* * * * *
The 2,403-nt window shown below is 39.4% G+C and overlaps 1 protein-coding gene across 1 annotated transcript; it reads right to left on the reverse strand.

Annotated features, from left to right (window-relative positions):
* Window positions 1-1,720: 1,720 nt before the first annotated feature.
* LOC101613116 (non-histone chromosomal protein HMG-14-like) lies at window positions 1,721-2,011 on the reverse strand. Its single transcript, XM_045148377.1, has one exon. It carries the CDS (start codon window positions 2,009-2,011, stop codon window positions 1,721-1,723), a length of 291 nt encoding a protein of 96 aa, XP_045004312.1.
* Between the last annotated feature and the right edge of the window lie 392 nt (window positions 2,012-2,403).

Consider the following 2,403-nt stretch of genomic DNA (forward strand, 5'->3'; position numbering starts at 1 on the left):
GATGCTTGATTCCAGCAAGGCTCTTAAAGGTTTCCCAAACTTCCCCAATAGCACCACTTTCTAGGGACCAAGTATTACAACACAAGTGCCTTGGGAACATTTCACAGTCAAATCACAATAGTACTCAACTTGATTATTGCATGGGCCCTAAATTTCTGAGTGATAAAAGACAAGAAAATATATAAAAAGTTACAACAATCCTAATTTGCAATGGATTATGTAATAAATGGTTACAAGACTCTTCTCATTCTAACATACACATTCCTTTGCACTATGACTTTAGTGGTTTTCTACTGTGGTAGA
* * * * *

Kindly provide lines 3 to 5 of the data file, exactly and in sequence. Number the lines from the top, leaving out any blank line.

* Window positions 1-1,720: 1,720 nt before the first annotated feature.
* LOC101613116 (non-histone chromosomal protein HMG-14-like) lies at window positions 1,721-2,011 on the reverse strand. Its single transcript, XM_045148377.1, has one exon. It carries the CDS (start codon window positions 2,009-2,011, stop codon window positions 1,721-1,723), a length of 291 nt encoding a protein of 96 aa, XP_045004312.1.
* Between the last annotated feature and the right edge of the window lie 392 nt (window positions 2,012-2,403).